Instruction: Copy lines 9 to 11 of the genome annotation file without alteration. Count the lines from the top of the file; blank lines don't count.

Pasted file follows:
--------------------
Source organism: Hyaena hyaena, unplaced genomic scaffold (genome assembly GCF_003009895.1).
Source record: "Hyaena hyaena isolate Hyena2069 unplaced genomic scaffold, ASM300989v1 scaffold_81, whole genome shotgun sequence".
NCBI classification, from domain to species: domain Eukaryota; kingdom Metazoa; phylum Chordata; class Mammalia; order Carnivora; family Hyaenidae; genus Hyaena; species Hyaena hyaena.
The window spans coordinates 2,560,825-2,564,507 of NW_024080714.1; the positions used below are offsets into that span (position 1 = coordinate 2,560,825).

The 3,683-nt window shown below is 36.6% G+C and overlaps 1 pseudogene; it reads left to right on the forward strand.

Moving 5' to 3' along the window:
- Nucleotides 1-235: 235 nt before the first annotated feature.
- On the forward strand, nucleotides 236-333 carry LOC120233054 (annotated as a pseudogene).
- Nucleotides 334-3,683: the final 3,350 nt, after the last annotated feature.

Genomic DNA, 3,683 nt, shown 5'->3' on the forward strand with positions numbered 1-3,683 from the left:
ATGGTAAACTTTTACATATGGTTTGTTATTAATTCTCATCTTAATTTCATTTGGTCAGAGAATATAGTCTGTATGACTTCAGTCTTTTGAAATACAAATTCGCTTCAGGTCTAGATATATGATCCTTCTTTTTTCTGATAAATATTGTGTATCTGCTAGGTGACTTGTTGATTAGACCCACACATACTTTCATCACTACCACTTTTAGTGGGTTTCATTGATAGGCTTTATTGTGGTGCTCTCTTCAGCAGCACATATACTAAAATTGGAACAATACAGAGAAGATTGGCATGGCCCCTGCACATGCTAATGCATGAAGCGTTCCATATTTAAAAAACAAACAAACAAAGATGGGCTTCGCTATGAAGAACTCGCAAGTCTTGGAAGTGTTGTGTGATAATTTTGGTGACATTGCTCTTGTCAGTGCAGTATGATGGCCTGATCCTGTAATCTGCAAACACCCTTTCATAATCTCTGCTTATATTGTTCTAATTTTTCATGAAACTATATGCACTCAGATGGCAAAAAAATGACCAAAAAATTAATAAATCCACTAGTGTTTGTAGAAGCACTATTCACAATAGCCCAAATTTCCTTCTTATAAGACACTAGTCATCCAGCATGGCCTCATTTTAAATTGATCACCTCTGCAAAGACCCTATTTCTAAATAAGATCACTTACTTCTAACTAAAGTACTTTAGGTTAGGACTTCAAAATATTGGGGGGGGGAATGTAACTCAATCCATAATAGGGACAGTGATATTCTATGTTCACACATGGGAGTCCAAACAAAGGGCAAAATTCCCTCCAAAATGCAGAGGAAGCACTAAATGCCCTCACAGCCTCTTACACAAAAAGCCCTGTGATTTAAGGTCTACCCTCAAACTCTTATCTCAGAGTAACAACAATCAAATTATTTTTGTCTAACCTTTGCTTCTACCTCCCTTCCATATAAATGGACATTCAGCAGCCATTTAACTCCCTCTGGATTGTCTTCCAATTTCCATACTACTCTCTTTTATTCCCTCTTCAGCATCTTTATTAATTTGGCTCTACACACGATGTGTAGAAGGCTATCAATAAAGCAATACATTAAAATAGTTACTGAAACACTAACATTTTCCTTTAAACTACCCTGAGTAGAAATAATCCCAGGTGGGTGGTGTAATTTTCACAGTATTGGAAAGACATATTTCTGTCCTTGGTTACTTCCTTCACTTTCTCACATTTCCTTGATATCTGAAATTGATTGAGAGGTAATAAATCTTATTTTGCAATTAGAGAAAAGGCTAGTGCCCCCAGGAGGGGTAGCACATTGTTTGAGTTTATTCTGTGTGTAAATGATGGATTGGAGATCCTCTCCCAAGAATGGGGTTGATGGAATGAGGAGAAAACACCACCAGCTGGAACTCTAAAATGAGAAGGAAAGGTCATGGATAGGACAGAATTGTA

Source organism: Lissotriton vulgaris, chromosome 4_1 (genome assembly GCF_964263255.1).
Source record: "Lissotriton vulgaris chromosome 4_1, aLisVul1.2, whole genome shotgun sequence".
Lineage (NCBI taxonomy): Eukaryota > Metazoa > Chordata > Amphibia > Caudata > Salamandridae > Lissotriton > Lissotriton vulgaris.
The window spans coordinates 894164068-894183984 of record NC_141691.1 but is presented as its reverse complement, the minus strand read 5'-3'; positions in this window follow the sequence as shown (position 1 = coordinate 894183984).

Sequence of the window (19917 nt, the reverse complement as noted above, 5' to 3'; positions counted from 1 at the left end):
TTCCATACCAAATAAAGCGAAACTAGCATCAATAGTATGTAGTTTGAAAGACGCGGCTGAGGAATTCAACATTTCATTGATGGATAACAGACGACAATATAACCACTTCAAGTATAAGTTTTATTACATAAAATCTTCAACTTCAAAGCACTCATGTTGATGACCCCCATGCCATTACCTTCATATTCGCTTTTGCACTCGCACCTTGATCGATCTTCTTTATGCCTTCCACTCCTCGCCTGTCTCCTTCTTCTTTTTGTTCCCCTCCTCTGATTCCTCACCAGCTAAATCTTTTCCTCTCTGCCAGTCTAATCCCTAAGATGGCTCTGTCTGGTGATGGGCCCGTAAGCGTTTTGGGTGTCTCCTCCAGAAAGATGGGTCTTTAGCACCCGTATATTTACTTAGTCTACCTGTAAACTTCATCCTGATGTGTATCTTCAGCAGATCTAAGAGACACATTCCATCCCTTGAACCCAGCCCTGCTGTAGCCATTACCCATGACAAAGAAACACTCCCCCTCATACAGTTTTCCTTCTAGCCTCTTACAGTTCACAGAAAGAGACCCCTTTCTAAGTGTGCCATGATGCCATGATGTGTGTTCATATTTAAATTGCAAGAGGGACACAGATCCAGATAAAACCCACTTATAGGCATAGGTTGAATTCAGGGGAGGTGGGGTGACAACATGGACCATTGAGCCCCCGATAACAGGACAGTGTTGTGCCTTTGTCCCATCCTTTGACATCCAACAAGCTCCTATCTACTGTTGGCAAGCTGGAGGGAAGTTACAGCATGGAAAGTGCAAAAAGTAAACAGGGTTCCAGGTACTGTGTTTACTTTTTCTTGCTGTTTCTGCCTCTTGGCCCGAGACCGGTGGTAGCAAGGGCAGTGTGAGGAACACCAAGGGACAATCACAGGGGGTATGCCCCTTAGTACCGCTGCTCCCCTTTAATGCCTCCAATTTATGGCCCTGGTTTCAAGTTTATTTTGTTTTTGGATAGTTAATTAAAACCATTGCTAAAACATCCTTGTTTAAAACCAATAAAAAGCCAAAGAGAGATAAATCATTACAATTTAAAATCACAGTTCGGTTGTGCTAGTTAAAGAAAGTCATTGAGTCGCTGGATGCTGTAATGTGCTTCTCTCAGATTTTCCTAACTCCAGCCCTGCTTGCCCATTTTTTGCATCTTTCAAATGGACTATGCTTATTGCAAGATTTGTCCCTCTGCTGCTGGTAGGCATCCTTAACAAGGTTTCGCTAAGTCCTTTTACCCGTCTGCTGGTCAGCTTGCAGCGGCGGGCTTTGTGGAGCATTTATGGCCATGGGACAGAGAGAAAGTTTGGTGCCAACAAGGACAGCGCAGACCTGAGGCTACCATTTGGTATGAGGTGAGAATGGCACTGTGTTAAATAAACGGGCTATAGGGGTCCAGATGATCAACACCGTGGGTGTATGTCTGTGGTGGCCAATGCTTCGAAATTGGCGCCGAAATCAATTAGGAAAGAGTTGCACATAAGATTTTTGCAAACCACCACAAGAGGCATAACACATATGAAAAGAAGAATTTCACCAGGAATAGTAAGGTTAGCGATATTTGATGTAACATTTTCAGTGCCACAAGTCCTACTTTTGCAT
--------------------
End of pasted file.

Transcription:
- Nucleotides 334-3,683: the final 3,350 nt, after the last annotated feature.

Genomic DNA, 3,683 nt, shown 5'->3' on the forward strand with positions numbered 1-3,683 from the left:
ATGGTAAACTTTTACATATGGTTTGTTATTAATTCTCATCTTAATTTCATTTGGTCAGAGAATATAGTCTGTATGACTTCAGTCTTTTGAAATACAAATTCGCTTCAGGTCTAGATATATGATCCTTCTTTTTTCTGATAAATATTGTGTATCTGCTAGGTGACTTGTTGATTAGACCCACACATACTTTCATCACTACCACTTTTAGTGGGTTTCATTGATAGGCTTTATTGTGGTGCTCTCTTCAGCAGCACATATACTAAAATTGGAACAATACAGAGAAGATTGGCATGGCCCCTGCACATGCTAATGCATGAAGCGTTCCATATTTAAAAAACAAACAAACAAAGATGGGCTTCGCTATGAAGAACTCGCAAGTCTTGGAAGTGTTGTGTGATAATTTTGGTGACATTGCTCTTGTCAGTGCAGTATGATGGCCTGATCCTGTAATCTGCAAACACCCTTTCATAATCTCTGCTTATATTGTTCTAATTTTTCATGAAACTATATGCACTCAGATGGCAAAAAAATGACCAAAAAATTAATAAATCCACTAGTGTTTGTAGAAGCACTATTCACAATAGCCCAAATTTCCTTCTTATAAGACACTAGTCATCCAGCATGGCCTCATTTTAAATTGATCACCTCTGCAAAGACCCTATTTCTAAATAAGATCACTTACTTCTAACTAAAGTACTTTAGGTTAGGACTTCAAAATATTGGGGGGGGGAATGTAACTCAATCCATAATAGGGACAGTGATATTCTATGTTCACACATGGGAGTCCAAACAAAGGGCAAAATTCCCTCCAAAATGCAGAGGAAGCACTAAATGCCCTCACAGCCTCTTACACAAAAAGCCCTGTGATTTAAGGTCTACCCTCAAACTCTTATCTCAGAGTAACAACAATCAAATTATTTTTGTCTAACCTTTGCTTCTACCTCCCTTCCATATAAATGGACATTCAGCAGCCATTTAACTCCCTCTGGATTGTCTTCCAATTTCCATACTACTCTCTTTTATTCCCTCTTCAGCATCTTTATTAATTTGGCTCTACACACGATGTGTAGAAGGCTATCAATAAAGCAATACATTAAAATAGTTACTGAAACACTAACATTTTCCTTTAAACTACCCTGAGTAGAAATAATCCCAGGTGGGTGGTGTAATTTTCACAGTATTGGAAAGACATATTTCTGTCCTTGGTTACTTCCTTCACTTTCTCACATTTCCTTGATATCTGAAATTGATTGAGAGGTAATAAATCTTATTTTGCAATTAGAGAAAAGGCTAGTGCCCCCAGGAGGGGTAGCACATTGTTTGAGTTTATTCTGTGTGTAAATGATGGATTGGAGATCCTCTCCCAAGAATGGGGTTGATGGAATGAGGAGAAAACACCACCAGCTGGAACTCTAAAATGAGAAGGAAAGGTCATGGATAGGACAGAATTGTA